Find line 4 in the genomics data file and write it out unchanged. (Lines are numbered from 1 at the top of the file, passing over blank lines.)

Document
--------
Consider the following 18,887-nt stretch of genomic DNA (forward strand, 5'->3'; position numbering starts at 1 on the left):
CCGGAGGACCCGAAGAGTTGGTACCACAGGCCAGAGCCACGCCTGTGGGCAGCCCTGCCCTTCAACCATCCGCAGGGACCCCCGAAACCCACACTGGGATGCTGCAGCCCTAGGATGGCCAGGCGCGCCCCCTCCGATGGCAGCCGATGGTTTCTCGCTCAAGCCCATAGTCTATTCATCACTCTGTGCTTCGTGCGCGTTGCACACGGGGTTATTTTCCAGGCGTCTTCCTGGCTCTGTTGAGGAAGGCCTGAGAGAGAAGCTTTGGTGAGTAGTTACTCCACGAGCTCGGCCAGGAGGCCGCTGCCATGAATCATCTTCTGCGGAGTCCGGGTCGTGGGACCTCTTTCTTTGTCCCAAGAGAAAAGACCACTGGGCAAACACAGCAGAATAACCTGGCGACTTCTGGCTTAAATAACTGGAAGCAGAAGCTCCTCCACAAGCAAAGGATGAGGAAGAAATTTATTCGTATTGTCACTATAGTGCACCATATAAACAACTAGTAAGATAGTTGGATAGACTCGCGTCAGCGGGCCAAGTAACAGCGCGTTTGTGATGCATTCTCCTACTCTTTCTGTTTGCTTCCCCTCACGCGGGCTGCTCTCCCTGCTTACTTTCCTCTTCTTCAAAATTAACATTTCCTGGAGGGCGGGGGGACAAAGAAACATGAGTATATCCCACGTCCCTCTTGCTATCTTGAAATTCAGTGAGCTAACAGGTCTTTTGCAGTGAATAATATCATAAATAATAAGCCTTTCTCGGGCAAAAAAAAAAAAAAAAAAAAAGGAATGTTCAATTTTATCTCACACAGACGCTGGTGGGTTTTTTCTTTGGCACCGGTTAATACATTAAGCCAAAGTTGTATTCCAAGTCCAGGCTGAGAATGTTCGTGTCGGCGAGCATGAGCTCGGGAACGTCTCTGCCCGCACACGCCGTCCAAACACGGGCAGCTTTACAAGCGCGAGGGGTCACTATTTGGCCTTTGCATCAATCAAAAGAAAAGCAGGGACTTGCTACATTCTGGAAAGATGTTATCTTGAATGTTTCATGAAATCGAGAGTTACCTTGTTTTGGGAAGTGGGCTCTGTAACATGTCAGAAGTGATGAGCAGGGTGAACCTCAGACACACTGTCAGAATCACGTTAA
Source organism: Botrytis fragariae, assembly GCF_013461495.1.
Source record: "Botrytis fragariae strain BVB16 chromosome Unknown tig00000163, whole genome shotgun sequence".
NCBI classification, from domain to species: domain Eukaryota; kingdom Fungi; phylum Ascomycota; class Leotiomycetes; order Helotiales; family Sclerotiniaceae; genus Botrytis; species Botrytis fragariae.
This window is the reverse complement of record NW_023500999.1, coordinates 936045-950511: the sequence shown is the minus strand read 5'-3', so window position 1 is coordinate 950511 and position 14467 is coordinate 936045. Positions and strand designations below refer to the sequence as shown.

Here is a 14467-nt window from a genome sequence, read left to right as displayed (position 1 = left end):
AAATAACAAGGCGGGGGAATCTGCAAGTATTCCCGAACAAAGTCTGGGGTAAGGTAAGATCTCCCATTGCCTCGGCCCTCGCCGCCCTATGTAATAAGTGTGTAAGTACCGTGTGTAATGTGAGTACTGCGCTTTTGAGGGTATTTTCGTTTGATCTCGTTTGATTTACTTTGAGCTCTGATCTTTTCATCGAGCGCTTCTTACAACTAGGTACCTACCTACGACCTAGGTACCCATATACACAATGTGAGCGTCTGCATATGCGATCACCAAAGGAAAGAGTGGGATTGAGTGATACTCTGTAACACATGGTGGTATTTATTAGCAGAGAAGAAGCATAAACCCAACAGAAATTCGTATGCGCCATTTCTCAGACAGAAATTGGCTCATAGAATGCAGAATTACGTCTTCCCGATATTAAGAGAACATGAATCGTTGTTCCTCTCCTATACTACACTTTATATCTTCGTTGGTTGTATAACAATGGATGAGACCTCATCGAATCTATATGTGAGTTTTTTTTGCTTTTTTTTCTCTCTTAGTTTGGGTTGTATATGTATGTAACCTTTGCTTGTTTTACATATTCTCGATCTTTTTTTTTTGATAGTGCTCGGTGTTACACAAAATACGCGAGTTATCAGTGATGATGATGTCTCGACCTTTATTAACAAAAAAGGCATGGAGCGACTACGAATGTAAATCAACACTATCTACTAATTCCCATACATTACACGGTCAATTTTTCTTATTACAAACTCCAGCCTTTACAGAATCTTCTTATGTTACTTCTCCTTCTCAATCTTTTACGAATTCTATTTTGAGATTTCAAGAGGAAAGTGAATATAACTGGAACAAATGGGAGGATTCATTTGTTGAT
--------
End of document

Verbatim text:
Source record: "Botrytis fragariae strain BVB16 chromosome Unknown tig00000163, whole genome shotgun sequence".